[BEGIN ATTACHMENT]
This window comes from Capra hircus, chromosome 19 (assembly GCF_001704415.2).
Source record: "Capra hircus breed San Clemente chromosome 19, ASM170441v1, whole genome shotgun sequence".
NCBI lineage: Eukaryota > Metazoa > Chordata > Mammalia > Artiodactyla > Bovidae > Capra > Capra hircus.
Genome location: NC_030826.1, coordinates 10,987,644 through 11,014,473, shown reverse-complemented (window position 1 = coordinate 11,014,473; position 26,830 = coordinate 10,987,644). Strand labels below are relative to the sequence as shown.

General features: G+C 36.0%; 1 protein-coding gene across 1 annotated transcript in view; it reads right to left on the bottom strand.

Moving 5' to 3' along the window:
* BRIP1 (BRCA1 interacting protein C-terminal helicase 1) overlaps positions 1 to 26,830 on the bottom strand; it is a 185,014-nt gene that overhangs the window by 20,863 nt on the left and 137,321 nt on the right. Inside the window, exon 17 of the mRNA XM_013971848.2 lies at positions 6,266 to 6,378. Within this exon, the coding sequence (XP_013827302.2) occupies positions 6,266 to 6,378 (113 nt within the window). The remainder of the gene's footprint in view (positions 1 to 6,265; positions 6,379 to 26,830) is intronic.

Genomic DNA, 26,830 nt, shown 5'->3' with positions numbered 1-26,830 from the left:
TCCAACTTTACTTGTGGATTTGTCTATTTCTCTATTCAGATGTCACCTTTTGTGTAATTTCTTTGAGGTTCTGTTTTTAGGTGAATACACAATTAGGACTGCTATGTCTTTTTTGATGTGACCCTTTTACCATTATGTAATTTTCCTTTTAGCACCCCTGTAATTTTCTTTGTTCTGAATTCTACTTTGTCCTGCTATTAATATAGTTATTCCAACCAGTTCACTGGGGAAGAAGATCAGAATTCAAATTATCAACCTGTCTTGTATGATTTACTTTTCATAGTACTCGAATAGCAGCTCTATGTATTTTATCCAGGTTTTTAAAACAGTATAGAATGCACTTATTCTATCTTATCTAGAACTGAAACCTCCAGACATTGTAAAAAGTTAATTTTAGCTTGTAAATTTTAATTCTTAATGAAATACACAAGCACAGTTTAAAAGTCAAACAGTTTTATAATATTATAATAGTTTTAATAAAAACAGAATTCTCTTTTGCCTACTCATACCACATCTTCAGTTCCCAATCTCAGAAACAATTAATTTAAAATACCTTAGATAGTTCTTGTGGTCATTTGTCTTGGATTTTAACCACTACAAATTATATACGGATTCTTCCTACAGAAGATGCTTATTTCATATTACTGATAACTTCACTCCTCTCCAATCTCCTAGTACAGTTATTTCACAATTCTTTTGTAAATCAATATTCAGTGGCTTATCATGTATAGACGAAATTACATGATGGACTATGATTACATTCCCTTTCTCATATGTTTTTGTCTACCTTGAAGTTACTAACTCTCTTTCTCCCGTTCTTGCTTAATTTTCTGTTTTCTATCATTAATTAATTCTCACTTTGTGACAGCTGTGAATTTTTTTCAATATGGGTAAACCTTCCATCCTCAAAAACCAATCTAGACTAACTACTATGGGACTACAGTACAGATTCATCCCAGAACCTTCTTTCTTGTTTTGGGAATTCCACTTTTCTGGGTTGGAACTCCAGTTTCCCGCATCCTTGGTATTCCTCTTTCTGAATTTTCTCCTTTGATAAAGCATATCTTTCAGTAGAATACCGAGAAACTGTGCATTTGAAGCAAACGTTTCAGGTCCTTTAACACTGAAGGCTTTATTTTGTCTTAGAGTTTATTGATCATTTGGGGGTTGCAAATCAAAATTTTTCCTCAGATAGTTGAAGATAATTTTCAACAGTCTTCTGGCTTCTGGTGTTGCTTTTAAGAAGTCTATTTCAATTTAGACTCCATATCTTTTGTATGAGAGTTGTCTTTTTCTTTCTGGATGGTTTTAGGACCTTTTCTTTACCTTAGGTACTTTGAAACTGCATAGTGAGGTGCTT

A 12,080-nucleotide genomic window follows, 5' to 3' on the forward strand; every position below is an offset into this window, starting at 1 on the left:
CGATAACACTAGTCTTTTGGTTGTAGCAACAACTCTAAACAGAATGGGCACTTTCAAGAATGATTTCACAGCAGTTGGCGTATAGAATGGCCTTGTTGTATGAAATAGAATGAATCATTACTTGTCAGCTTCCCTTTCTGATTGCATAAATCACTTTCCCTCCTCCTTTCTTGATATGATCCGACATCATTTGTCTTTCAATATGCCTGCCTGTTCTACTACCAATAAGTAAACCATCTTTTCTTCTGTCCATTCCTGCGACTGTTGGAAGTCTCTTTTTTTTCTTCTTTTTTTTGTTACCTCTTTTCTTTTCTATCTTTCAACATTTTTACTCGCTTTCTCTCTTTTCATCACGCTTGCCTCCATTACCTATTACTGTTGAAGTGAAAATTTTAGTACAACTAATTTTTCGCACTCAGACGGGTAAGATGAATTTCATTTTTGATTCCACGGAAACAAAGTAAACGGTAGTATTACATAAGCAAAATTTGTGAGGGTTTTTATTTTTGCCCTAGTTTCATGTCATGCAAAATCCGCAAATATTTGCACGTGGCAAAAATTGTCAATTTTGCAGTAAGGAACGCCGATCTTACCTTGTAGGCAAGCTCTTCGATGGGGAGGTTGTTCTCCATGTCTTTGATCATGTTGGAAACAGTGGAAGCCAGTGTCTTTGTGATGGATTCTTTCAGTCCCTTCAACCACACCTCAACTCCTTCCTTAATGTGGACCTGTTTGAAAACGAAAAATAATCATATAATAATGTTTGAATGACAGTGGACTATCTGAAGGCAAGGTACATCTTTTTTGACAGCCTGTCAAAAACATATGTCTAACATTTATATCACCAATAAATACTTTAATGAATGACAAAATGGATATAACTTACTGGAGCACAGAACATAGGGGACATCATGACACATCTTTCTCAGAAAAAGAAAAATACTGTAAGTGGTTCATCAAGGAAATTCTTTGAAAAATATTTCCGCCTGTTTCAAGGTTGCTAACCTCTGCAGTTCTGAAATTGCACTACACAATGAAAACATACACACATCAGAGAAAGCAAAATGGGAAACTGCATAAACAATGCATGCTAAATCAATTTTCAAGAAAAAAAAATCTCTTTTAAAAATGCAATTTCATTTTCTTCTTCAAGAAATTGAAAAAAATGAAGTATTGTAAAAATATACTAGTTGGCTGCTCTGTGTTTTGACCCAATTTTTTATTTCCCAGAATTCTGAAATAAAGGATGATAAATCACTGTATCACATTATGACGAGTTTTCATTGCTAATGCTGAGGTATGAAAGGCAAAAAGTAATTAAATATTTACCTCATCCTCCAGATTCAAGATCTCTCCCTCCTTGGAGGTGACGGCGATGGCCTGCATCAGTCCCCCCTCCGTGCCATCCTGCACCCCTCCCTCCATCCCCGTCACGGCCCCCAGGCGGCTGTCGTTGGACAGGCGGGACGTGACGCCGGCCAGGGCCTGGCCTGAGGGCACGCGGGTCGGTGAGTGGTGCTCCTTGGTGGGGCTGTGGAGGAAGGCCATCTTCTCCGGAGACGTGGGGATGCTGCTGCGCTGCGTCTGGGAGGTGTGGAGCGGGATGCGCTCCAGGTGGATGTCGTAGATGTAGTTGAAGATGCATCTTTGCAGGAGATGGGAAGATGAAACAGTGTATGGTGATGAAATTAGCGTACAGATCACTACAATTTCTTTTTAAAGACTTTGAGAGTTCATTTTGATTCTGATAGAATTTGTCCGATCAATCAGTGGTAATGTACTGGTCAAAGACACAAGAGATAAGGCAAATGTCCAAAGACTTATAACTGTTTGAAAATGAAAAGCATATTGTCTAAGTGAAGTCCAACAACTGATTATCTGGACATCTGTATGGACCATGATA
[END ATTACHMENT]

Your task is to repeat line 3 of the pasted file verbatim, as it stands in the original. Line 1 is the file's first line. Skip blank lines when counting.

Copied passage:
NCBI lineage: Eukaryota > Metazoa > Chordata > Mammalia > Artiodactyla > Bovidae > Capra > Capra hircus.